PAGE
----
The following introduction is taken from the Pen and Sword website:
Nestled deep in the Surrey countryside stands the Brookwood 1939-1945 Memorial. Maintained by the Commonwealth War Graves Commission, its panels contain the names of nearly 3,500 men and women of the land forces of Britain and the Commonwealth who died in the Second World War and who have no known grave.
Among the men and women who names are carved on the memorial are Special Operations Executive agents who died as prisoners or while working with Allied underground movements, servicemen killed in the various raids on enemy occupied territory in Europe, such as Dieppe and Saint-Nazaire, men and women who died at sea in hospital ships and troop transports, British Army parachutists, and even pilots and aircrew who lost their lives in flying accidents or in aerial combat.
But the panels also hide a dark secret. Entwined within the names of heroes and heroines are those of nineteen men whose last resting place is known, and whose deaths were less than glorious. All were murderers who, following a civil or military trial, were executed for the heinous offence they had committed. The bodies of these individuals, with the exception of one, lay buried in un-consecrated ground.
As Paul Johnson reveals, the cases of the ‘Brookwood Killers’ are violent, disturbing and often brutal in their content. They are not war crimes, but crimes committed in a time of war, for which the offender has their name recorded and maintained in perpetuity. Something that is not always applied in the case of the victim.
This offering from Frontline Books courtesy of Pen and Sword looks at members of the armed forces who committed heinous crimes during World War II and that were executed for those crimes. This is a hardback book authored by Paul Johnson of 256 pages on a good quality satin paper. The contents of this title are relayed over 24 chapters which are as follows:
Chapter 1 Crimes in Wartime 1939-45
Chapter 2 Execution and Commemoration
Chapter 3 The Brookwood Memorial 1939-45
Chapter 4 Sergeant Ernest Charles Digby - The Baby Killer
Chapter 5 Gunner Ernest James Harman Kemp - The Cabbage Patch Murder
Chapter 6 Corporal Hassan Nameh Midlish - A General Court Marshal
Chapter 7 Private Cyril Johnson - A Question of Proof
Chapter 8 Lance Corporal Walter Clayton - The Morecoombe Beach Strangler
Chapter 9 Private David Miller Jennings - A Murder in the NAAFI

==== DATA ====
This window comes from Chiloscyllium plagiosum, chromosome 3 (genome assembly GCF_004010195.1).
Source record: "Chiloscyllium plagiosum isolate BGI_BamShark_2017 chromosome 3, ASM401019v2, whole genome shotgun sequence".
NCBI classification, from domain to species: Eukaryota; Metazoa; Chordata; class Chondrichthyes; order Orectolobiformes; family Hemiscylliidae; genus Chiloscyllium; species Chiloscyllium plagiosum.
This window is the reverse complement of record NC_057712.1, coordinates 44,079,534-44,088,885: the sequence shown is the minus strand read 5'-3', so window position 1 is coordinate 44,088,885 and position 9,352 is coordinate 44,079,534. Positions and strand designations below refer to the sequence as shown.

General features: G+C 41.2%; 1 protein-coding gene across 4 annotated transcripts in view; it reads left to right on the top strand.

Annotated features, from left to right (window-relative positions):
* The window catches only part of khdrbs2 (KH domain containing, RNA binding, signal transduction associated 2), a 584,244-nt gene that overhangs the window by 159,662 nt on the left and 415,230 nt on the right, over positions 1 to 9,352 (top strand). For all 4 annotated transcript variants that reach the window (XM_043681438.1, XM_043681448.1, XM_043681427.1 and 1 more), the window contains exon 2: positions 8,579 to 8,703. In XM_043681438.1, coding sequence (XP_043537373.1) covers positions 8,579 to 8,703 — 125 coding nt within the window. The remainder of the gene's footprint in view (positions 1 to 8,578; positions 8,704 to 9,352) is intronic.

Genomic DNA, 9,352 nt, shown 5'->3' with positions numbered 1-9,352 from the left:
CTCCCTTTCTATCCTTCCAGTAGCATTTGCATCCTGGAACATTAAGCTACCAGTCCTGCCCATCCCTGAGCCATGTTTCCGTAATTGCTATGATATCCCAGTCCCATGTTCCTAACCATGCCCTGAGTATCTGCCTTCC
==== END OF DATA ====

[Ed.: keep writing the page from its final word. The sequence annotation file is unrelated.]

Chapter 10 Private Arthur Peach - The Killing of Kitty Lyon
Chapter 11 Lance Corporal Frederick James Austin - I Didn’t know it was loaded
Chapter 12 Private Theodore John William Schurch - I played my game and lost fairly
Chapter 13 Private Terrence Casey - A case of mis-taken identity
Chapter 14 Private John Gordon Davidson - A Skillful interrogation
Chapter 15 Corporal Dudley George Rayner - Guilty, Sir!
Chapter 16 Private Arthur Thompson - Death at the Nag’s Head Inn
Chapter 17 Bombardier Joseph Howard Grossley - It was the Germans!
Chapter 18 Private August Sangret - The Wigwam Murder
Chapter 19 Private Charles Eugene Gauthier - A Light of Love
Chapter 20 Private Horace Berrisford Gordon - Got any gum, chum?
Chapter 21 Private Mervin Clare McEwan - The Tattooed Killer
Chapter 22 Private Charles Arthur Raymond - A Voluble and Incessant Talker
Chapter 23 Gunner Kenneth Charles Sidney Prior - A Disgraceful Death
Chapter 24 The Third Man - Killer and Victim
This book from Paul Johnson looks at those members of the armed forces that committed crimes that they were executed for, and whose names are recorded on the Brookwood memorial. The book begins with a look at conditions in the UK, where dancing was the usual form of entertainment and became a focal point for everyone including criminals and rapists. After this brief look at the conditions of the time, you move on to the execution of individuals where you are provided with the persons who were responsible for the executions of prisoners during World War II and listing people from 1906 to 1956. Details are provided on how an execution by hanging is carried out, and it is stated that from the time the executioners enters the condemned cell to the time of execution is 12 seconds, and so not a lot of time to consider your fate when someone enters your cell. People whose names were commemorated on remembrance memorials regardless of how the individual died. There are exceptions to the rule, where crimes committed by some RAF personnel were discharged from service and so were charged as civilians, in order to prevent a stain on the King’s uniform. American personnel were treated differently in that the US Government had them buried where they were executed and after the war their bodies were dug up and buried anonymously in an American Military cemetery in France known just a Plot E - their names are not commemorated in any way, shape or form.
The criminals that are covered in this title are all treated in a similar style, you are provided with the panel and column where the individual’s name is recorded on the Brookwood Memorial. Also provided is the individuals service number, unit and date of execution. The chapter as a whole provides some details on the individual who committed the crime, including pieces of information on the stories they told surrounding the crime. You are provided with details on the victim, what is known of the crime, and lastly the trial and appeals if made.
For those people who have an interest in crime stories, and in this case those committed by military personnel. What I like about this title, is that the details are kept to relevance and so are easily read due to the length of each individual chapter. The result is a pleasing read, covering crimes committed in times of war.